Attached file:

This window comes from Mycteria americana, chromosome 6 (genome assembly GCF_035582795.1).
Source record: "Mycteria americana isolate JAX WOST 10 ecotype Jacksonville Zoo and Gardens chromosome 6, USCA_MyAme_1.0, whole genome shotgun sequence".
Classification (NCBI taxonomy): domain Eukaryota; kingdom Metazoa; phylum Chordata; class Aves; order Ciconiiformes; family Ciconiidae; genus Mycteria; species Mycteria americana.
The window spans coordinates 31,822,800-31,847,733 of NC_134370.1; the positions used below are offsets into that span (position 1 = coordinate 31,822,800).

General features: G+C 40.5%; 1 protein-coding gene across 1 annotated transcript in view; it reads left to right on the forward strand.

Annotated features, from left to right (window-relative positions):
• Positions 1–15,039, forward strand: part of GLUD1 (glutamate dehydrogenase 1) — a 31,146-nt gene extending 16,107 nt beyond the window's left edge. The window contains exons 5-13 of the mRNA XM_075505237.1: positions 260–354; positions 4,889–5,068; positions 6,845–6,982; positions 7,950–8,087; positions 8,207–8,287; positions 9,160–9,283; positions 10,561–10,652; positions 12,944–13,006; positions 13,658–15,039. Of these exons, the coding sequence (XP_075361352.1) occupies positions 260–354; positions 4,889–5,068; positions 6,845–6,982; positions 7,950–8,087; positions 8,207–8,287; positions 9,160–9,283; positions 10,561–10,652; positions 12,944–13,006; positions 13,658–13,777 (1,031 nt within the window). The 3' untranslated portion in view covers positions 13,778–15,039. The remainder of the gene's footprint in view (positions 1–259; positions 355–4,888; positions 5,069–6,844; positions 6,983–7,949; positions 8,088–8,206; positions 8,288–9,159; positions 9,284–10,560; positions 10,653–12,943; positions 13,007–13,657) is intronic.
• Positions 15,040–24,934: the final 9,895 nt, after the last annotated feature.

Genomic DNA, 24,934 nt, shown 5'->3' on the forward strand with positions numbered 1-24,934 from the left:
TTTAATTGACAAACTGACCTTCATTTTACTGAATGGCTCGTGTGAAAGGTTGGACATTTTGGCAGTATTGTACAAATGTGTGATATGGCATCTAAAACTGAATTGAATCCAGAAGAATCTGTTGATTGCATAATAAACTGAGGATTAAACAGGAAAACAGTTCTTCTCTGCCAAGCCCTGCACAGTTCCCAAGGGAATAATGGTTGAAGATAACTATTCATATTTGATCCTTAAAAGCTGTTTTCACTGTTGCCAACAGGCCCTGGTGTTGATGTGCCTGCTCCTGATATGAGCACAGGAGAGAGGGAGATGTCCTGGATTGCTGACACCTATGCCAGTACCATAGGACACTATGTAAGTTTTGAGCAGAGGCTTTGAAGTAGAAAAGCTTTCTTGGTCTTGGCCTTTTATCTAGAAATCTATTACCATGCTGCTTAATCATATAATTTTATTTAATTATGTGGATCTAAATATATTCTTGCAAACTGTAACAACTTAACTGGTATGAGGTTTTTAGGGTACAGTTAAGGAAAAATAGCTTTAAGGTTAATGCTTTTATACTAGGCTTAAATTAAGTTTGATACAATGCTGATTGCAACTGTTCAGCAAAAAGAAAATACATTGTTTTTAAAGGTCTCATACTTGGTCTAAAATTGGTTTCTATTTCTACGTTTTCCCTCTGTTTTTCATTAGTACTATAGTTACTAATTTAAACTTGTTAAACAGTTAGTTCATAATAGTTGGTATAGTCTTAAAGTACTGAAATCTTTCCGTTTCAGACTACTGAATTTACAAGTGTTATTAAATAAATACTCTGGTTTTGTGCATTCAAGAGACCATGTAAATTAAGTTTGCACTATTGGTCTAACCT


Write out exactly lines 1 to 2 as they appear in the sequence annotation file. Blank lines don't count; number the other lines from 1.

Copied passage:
This window comes from Mycteria americana, chromosome 6 (genome assembly GCF_035582795.1).
Source record: "Mycteria americana isolate JAX WOST 10 ecotype Jacksonville Zoo and Gardens chromosome 6, USCA_MyAme_1.0, whole genome shotgun sequence".